Q: Most attacks rely on finding poor allocation of memory, which allows the attacker to overwrite adjacent memory allocation. Why have we not learned how to exercise better memory allocation to prevent this type of attack?
I use WinPatrol, which immediately informs me when any unknown or unusual activity occurs on my system. It also warns me immediately if my computer is attempting to send out data that is not authorised.
Genes: You are an expert and you can manage the log files and alerts. Unfortunately a lot of people can’t.
Think about a small company without IT experts, where someone visits once a month to ensure that the systems are up and running. Or think about a widely published case like the Target incident, where POS infections have been reported by the security solution but the warnings have been ignored by the staff.
Lock: Better use of monitoring tools is a good way to improve security but the monitoring tools must be effective and not generate too many false alarms. They must also be easy to use and not require too much time from IT professionals.
Genes: For poor allocation of memory, or buffer overflows, there are ways to prevent or spot this stuff while coding – like canary values. But few people use them because it adds to their workload.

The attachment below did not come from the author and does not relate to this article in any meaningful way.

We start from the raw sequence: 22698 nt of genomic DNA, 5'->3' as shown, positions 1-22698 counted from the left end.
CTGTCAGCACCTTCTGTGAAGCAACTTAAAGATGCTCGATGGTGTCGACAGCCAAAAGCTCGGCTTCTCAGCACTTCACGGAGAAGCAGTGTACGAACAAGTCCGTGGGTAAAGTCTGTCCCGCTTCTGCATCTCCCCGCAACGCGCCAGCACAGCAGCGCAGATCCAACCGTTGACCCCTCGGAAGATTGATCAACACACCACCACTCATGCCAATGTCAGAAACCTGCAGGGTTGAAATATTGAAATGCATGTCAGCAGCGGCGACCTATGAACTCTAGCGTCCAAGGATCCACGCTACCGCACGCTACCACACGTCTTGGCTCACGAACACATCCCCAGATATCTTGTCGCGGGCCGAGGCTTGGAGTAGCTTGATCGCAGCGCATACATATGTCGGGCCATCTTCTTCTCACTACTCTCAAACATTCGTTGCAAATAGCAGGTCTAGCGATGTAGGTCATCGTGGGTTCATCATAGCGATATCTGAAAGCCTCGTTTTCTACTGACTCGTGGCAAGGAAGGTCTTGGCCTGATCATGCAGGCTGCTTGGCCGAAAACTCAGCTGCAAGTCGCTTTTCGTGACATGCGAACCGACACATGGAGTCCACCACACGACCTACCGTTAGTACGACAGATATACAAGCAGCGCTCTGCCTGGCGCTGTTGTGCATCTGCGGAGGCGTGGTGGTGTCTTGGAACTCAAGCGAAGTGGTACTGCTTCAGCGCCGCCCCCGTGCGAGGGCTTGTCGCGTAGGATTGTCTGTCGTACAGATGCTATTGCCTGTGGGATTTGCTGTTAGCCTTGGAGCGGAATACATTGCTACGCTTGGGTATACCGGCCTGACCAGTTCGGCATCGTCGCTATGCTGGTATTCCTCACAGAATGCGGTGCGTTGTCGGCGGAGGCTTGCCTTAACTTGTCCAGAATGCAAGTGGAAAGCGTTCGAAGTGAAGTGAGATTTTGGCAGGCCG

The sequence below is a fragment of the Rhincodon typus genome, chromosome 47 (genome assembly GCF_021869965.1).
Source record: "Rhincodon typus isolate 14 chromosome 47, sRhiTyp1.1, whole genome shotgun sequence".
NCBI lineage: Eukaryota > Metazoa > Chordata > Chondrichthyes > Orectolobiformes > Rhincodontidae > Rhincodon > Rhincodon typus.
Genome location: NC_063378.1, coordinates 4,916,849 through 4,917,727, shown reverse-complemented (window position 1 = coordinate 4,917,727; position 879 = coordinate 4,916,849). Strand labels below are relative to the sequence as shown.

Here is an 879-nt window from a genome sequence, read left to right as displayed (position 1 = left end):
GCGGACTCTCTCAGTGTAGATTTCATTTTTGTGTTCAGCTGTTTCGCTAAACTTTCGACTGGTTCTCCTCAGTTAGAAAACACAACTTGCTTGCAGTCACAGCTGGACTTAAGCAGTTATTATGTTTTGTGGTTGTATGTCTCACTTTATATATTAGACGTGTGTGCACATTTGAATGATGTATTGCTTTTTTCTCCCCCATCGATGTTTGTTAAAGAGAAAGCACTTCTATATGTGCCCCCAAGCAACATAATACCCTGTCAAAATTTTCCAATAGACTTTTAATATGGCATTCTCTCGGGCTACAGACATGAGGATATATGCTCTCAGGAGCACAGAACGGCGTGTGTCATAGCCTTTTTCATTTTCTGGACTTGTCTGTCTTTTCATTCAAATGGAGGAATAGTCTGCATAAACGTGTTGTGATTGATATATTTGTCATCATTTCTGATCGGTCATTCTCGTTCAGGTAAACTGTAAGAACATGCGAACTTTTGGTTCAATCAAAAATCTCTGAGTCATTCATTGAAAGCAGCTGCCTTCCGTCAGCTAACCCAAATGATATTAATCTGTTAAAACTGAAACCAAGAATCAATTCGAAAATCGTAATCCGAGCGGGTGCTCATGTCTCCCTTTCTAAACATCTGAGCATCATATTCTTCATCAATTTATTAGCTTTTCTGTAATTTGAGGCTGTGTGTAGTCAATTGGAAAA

Q: Do the new security enhancements to Java 8 successfully address the known security issues uncovered in Java?
Genes: Java 7 and Java 8 are addressing a lot of issues that we saw in Java 6. So I highly recommend you upgrade to version 7 or higher. Time will tell if new security issues have been introduced, though.
Q: Do you see a push for a “full forensics” approach to security analysis? We wouldn’t switch off CCTV every five minutes to save HDD space. Why are the current gaps in many systems accepted and should this be a concern?
Lock: All gaps should be a concern. Many business managers do not understand many aspects of security and often see it as a type of insurance. They do the minimum they think they can get away with, or do not think their organisation is really under any threat.
Genes: Yes, we need to support a rethinking process. Your logs are valuable, and data collection about normal and abnormal network traffic behaviour is key.
Business owners need to accept that their neck is on the line if something is happening. They need at least to ensure that processes are in place to call for help and know who to call.
Everybody has emergency procedures posted about what to do in case of a fire. How many have done the same for cyber attacks? Unfortunately, not many. ®